In Cairns our COVID-19 omicron wave started slowly. There was just a trickle of COVID-19 positive people who required hospitalisation either side of Christmas 2021. From early in the New Year the omicron wave behaved more like a tsunami. The wave came in much faster and was much larger than most of us had anticipated. It was pretty scary. Two thirds of the way through January some of us were worried about drowning. At that stage we had three wards 100% dedicated to caring for COVID positive patients, plus a smattering of positive people in other wards and in ICU.

Much to our relief the wave crested and crashed nearly as quickly as it arrived. At the end of the first week of February we still had three COVID-dedicated wards, but they weren’t quite as full or as intense as the week before. A week later we were down to one ward 100% dedicated to COVID. A week after that we had zero wards 100% dedicated to COVID; positive patients were being nursed in negative-pressure rooms as per pre-pandemic practice. Amazing.

In Queensland, especially in Cairns, we know we’ve been very fortunate compared to many people and places in the world, but that doesn’t diminish the admiration I have for all the big-wave-surfers at work. Don’t forget, as argued previously [here] , they are NOT heroes – they are health professionals. Heroes tend to be blokes who are big, boofy and fictional. People in the hospital working with COVID patients are mostly women who are not-big, not-boofy and they are real lanyard-and-PPE-wearing nurses, ward clerks, cleaners, wardies, physios, doctors, specchies, OTs, security and catering peeps.

Despite the lack of practice we have with waves in Cairns there are heaps of really good big-wave-surfers here. This is evidenced by how gracefully and expertly they surfed the omicron wave. 🏄‍♀️

Not All Good News

It would be disrespectful not to acknowledge that it’s not an entirely good news story. The wave has diminished in size and strength, but has not disappeared yet. Also, some of the people who were hospitalised with COVID during this period have a very slow, difficult pathway towards recovery. Poignantly, twenty seven local people did not survive COVID during this period. Their families and friends are in our thoughts.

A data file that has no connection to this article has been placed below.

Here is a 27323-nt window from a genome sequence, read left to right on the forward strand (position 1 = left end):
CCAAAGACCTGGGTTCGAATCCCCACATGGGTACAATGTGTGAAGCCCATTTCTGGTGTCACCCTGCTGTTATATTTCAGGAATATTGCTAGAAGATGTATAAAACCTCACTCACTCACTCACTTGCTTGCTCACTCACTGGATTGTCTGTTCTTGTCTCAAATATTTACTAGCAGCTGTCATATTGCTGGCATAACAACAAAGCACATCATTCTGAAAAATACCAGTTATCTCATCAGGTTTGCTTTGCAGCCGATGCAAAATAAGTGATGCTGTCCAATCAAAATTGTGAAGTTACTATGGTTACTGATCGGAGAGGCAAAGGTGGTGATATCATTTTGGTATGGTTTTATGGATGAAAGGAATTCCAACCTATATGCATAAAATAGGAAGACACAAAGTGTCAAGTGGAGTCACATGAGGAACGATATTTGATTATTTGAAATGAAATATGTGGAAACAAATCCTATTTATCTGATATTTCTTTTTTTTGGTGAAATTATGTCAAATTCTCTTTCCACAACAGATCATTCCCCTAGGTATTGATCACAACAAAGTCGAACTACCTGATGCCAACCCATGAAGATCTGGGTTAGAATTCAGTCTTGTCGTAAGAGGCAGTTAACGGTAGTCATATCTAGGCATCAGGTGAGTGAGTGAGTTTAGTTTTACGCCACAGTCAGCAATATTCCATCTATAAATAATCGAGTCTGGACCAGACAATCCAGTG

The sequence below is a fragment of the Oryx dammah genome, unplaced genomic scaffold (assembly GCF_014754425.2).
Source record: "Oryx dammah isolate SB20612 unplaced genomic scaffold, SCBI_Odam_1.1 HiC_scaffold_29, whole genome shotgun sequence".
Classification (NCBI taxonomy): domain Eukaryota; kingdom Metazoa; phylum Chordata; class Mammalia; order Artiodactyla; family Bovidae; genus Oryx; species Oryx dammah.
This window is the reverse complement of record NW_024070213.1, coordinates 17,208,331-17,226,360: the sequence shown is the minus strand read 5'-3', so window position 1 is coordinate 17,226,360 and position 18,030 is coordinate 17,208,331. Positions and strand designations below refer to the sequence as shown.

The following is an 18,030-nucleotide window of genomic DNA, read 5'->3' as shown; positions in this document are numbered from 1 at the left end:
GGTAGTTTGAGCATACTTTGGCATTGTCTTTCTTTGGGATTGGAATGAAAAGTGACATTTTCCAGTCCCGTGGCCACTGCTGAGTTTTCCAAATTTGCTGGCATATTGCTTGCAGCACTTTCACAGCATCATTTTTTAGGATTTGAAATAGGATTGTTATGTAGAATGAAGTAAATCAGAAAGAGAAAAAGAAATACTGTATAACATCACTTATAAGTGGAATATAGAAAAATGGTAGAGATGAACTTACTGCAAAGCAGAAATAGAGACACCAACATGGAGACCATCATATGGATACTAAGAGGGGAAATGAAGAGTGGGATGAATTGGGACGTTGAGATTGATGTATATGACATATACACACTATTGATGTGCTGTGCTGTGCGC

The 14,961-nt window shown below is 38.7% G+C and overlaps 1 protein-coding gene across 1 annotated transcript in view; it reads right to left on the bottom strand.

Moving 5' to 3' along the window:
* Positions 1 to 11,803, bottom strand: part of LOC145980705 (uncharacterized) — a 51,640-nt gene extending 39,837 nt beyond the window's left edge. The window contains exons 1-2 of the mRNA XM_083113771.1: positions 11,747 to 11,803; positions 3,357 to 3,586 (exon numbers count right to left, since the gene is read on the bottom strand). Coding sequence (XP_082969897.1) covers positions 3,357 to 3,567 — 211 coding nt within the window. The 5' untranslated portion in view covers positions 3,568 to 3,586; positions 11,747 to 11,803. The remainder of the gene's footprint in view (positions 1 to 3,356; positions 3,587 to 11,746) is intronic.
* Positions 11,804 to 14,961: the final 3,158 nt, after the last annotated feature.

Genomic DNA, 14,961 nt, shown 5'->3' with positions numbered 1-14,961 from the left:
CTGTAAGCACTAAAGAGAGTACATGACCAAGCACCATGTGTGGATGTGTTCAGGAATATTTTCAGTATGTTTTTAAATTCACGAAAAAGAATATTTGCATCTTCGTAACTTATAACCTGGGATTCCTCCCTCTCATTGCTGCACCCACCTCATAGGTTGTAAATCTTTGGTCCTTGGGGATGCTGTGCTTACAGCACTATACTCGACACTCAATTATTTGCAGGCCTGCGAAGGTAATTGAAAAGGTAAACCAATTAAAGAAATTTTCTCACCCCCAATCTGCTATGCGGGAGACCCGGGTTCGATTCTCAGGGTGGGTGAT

End Notes

Data Sources: The hospital/ICU numbers were released every few days via internal “Team Brief” emails and/or via social media – these were the sources of the data used to create the chart above.

Thanks for reading. If you know someone who has surfed that omicron wave I’d be grateful if you make sure they get to see their portrait above. 🙂 🏄‍♀️

As always, feedback is welcome in the comments section below.

Paul McNamara, 22 February 2022

Short URL: meta4RN.com/surfing

Vax Facts for Nurses by Nurses

Let’s start with a quote from this ANMF zoom page:

The fast moving pace of COVID-19 science both from disease progression and treatments has been hard to keep up with. As nurses and midwives, we are well-positioned to advocate for science and safety. In this webinar, Dr Jessica Stokes-Parish (RN, PhD) and IPN Romy Blacklaw will present the safety processes, research, surveillance of adverse events (including data on safety so far) and difference between COVID-19 vaccines.

The “Vaccine Science in the Context of COVID-19” webinar was on Thursday 26 August.

ICYMI (like I did), a recording of the webinar is available for free to Australian Nursing Midwifery Federation members, including the QNMU and NSWNMA branches, until 10 September 2021.

Have a sneak peek of the content here:

Want to see more? If so, login to the ANMF continuing professional education portal 👉 catalogue.anmf.cliniciansmatrix.com 👈  by 10 September and search on the word “vaccine”. Despite missing the live event, you’ll still get a certificate in recognition of continuing profession education on completion (see example below).

What’s with the blog post? 

I have three reasons for promoting the webinar.

  1. I think the content of the webinar is worthwhile sharing. I really enjoyed learning about the COVID-19 vaccines in more depth than the info I had picked-up from work, online and in the mainstream media.
  2. Free, quality and easily accessible CPD/CPE for nurses and midwives deserves a shout-out, right? 🙂
  3. I reckon there’s a future for nurses delivering short, sharp and evidence-based information via video online. Not convinced? Have a look at the less-than-two-minute-long video clip above and see if you find it interesting/useful. I do.

Acknowledgement

Sincere thanks to the webinar presenters Jess Stokes-Parish and Romy Blacklaw, and the webinar host Australian Nursing and Midwifery Federation, for permission to use the video excerpt above, and for providing engaging and interesting CPE.

I was distracted for 15 seconds when a Harley loudly blurted past my house, and another 30 seconds by the dog chewing my thongs, so when claiming CPD hours for AHPRA will detract 0.0125 hours from the total. #fulldisclosure